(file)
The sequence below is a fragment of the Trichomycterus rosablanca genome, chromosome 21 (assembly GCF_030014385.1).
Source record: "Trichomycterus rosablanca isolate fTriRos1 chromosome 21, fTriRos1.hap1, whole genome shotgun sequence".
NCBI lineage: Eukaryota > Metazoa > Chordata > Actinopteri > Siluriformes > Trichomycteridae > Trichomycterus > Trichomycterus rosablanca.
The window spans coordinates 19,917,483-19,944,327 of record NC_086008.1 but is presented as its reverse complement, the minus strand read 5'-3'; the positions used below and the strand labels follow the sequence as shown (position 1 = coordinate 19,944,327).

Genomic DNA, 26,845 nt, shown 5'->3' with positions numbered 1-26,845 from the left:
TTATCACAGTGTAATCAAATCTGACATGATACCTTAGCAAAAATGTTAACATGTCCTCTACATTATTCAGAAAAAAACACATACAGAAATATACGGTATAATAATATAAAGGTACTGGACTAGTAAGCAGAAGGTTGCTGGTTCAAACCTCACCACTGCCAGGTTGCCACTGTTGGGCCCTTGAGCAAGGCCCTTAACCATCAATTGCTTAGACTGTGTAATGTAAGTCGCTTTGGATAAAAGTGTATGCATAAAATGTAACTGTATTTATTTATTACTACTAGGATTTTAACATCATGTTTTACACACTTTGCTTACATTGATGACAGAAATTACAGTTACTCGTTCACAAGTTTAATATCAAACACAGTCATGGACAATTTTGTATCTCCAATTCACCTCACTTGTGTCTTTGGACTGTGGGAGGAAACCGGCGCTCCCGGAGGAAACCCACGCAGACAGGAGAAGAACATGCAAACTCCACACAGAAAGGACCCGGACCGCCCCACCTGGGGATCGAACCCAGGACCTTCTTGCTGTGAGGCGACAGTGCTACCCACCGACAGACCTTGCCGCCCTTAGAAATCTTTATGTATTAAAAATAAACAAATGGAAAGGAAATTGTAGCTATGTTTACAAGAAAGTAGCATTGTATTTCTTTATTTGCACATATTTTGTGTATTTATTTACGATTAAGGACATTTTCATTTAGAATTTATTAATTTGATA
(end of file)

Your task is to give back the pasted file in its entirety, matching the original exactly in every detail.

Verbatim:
The sequence below is a fragment of the Trichomycterus rosablanca genome, chromosome 21 (assembly GCF_030014385.1).
Source record: "Trichomycterus rosablanca isolate fTriRos1 chromosome 21, fTriRos1.hap1, whole genome shotgun sequence".
NCBI lineage: Eukaryota > Metazoa > Chordata > Actinopteri > Siluriformes > Trichomycteridae > Trichomycterus > Trichomycterus rosablanca.
The window spans coordinates 19,917,483-19,944,327 of record NC_086008.1 but is presented as its reverse complement, the minus strand read 5'-3'; the positions used below and the strand labels follow the sequence as shown (position 1 = coordinate 19,944,327).

Genomic DNA, 26,845 nt, shown 5'->3' with positions numbered 1-26,845 from the left:
TTATCACAGTGTAATCAAATCTGACATGATACCTTAGCAAAAATGTTAACATGTCCTCTACATTATTCAGAAAAAAACACATACAGAAATATACGGTATAATAATATAAAGGTACTGGACTAGTAAGCAGAAGGTTGCTGGTTCAAACCTCACCACTGCCAGGTTGCCACTGTTGGGCCCTTGAGCAAGGCCCTTAACCATCAATTGCTTAGACTGTGTAATGTAAGTCGCTTTGGATAAAAGTGTATGCATAAAATGTAACTGTATTTATTTATTACTACTAGGATTTTAACATCATGTTTTACACACTTTGCTTACATTGATGACAGAAATTACAGTTACTCGTTCACAAGTTTAATATCAAACACAGTCATGGACAATTTTGTATCTCCAATTCACCTCACTTGTGTCTTTGGACTGTGGGAGGAAACCGGCGCTCCCGGAGGAAACCCACGCAGACAGGAGAAGAACATGCAAACTCCACACAGAAAGGACCCGGACCGCCCCACCTGGGGATCGAACCCAGGACCTTCTTGCTGTGAGGCGACAGTGCTACCCACCGACAGACCTTGCCGCCCTTAGAAATCTTTATGTATTAAAAATAAACAAATGGAAAGGAAATTGTAGCTATGTTTACAAGAAAGTAGCATTGTATTTCTTTATTTGCACATATTTTGTGTATTTATTTACGATTAAGGACATTTTCATTTAGAATTTATTAATTTGATA